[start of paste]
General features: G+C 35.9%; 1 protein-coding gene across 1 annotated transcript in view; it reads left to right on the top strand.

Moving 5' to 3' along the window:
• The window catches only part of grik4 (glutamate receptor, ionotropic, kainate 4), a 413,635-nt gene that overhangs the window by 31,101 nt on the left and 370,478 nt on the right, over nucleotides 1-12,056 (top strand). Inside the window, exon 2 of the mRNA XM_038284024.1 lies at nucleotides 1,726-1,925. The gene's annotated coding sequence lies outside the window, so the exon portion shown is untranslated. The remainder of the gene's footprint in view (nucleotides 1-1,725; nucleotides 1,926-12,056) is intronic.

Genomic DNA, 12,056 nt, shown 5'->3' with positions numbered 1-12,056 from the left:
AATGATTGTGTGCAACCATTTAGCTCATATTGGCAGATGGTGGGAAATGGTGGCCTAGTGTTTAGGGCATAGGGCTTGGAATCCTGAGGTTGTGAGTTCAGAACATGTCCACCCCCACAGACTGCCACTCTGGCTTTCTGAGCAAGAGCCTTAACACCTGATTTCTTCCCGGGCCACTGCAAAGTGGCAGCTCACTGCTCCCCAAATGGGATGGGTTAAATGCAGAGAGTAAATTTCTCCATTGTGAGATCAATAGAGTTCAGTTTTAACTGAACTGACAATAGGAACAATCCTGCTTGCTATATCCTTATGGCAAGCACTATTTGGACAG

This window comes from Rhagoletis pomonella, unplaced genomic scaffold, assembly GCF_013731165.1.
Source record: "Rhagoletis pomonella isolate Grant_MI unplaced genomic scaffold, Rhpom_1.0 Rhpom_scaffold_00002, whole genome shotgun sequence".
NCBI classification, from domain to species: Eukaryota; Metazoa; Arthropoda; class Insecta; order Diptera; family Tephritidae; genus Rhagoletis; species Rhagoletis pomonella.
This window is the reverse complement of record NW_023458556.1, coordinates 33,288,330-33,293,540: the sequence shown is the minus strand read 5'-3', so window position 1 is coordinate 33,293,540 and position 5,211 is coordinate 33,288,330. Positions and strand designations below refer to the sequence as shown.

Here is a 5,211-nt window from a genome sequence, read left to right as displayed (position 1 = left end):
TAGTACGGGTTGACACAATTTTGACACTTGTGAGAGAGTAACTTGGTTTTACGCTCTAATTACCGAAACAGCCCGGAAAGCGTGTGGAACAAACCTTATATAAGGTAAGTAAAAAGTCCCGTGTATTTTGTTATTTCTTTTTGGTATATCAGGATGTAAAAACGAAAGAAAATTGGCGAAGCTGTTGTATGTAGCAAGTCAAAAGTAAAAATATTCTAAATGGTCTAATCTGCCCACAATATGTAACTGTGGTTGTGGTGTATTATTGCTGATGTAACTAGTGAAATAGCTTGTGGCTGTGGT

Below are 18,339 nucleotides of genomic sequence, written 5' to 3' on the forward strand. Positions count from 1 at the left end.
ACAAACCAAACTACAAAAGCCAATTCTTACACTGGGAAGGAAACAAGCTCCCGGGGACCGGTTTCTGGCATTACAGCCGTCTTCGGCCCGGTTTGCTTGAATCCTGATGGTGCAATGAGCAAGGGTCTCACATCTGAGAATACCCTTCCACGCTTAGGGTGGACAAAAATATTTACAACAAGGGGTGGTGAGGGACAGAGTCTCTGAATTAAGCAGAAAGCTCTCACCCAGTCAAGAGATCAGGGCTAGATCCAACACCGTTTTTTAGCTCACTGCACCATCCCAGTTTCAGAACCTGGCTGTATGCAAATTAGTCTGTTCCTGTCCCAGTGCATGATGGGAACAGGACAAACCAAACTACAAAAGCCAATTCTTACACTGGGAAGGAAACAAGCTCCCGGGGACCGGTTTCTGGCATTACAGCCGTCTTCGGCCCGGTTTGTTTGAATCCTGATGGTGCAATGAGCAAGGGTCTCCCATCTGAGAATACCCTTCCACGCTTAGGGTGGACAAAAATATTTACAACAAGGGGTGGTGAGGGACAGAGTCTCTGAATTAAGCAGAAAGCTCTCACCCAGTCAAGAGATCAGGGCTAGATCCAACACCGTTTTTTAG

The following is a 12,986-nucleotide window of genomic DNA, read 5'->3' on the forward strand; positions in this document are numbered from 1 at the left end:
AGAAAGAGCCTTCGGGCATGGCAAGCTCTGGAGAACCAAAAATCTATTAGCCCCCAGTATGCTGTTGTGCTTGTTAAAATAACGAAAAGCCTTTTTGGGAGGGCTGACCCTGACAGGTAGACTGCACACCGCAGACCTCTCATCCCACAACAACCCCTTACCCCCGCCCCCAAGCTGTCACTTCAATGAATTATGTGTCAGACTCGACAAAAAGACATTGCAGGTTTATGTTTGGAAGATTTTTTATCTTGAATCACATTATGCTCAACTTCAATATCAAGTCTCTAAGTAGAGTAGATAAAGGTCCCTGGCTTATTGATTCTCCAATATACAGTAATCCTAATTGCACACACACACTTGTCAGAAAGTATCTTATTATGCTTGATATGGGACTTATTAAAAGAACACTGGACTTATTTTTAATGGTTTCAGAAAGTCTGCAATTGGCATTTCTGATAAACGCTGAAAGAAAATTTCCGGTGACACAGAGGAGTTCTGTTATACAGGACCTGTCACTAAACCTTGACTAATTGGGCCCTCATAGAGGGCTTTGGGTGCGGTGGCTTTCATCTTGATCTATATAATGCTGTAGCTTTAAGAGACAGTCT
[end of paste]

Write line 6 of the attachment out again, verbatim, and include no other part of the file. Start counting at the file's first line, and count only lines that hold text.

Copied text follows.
This window comes from Rhagoletis pomonella, unplaced genomic scaffold, assembly GCF_013731165.1.